Every time I’ve thought it was done there’s been another chapter.  After the main final “block” in my head let go last month (see post) the unwinding started moving along much more quickly.  But about a week before my next scheduled (monthly) appointment with Hanna, I noted that it seemed kind of stuck again.

Sure enough last Friday when she worked on me, she found a pattern still in the remaining muscles.  Another tangent related to the whole witch’s curse story still held on, this one holding muscles related to opening my third eye, which has been a central piece of this story from the beginning.

She spent almost the whole appointment working on my head.  The pattern was very resistant and I was interested to hear her sense that it was entirely ancestor-placed, nothing that I did.  Eventually it did let go and the muscles are back to a fast pace of unwinding.

The cool thing since she released that block in October is my head feels more free and the unwinding doesn’t have the constant feeling of something tugging back hard and trying to slow down or halt progress.  But the few remaining pieces are a core of strands from several different muscles that have intertwined and glued themselves to one another so tightly it’s still tough for them to loosen up.

A couple of nights after the new release, the opening in my head set off a bunch of opening all down my left side and a huge pop released a tight little pattern that’s been in my left knee forever it seems.  Gone.

It’s still unbelievable to me that my muscles could have been so badly twisted, pulled out of place, wrongly-intertwined and glued together to take SO INCREDIBLY LONG, but it sure has. I like to remind everybody because even though you may not have it as bad, if you have tight patterns there are more interconnections and ever-deepening issues than you probably imagine.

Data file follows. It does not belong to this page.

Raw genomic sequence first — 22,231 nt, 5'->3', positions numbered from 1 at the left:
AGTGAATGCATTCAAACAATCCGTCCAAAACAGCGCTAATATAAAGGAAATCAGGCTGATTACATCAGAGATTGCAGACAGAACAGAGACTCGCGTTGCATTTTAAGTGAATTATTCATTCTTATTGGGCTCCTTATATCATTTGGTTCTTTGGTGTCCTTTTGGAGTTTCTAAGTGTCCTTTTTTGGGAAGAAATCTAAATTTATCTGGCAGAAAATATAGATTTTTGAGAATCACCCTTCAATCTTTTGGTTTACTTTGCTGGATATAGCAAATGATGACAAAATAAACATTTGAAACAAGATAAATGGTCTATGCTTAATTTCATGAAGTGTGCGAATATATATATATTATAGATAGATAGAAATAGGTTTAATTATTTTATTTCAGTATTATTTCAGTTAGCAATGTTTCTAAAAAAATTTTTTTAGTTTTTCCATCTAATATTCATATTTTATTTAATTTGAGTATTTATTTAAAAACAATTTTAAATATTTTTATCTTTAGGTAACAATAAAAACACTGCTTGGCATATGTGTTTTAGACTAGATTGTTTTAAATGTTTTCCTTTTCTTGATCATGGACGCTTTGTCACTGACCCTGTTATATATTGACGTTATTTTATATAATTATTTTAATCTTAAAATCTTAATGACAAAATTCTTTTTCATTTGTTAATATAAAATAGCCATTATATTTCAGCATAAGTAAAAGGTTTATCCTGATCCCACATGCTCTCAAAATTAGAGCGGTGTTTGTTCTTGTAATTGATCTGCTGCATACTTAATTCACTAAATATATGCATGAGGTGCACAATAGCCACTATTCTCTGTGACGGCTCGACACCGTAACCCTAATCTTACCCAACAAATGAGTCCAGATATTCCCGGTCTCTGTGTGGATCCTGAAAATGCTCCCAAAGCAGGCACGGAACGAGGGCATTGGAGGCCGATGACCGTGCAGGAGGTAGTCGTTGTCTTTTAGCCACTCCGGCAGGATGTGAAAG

The longer muscles remain twisted, the more they pull other muscles into the twist and misalignment.  You can wind up with pain in your right knee that’s actually caused by knotted muscles in, say, your left shoulder.  They’re all interconnected and the longer a pattern goes untended the greater the portion of your body it will pull out of balance.  In my case where there were multiple accidents and origin sites, various patterns wound up locked up with one another.  Take care of your body sooner rather than later!

In the meantime, these last weeks have been amazing as I feel the lightness and feel some slow shifts happening on the energetic level beginning to peep out in daily life. Quite a ride I’m on!

The right stuff finding me

Throughout my journey I’ve been kind of up and down about how well I pick up on my inner voice — and whether I listen to it when I do hear it…  In a couple of arenas though, I consistently both hear and receive/act on the messages:  which alternative health therapies, therapists, supplements, etc. are the next best step for me and which spiritual teachers, classes, etc. are for me.

In the last couple of months I’ve had several alternative medicines tap me on the shoulder and trying them has been life changing.  Several people over the years have expressed interest in hearing more about some of the alternative health paths I’ve explored, so I thought I would share these latest additions.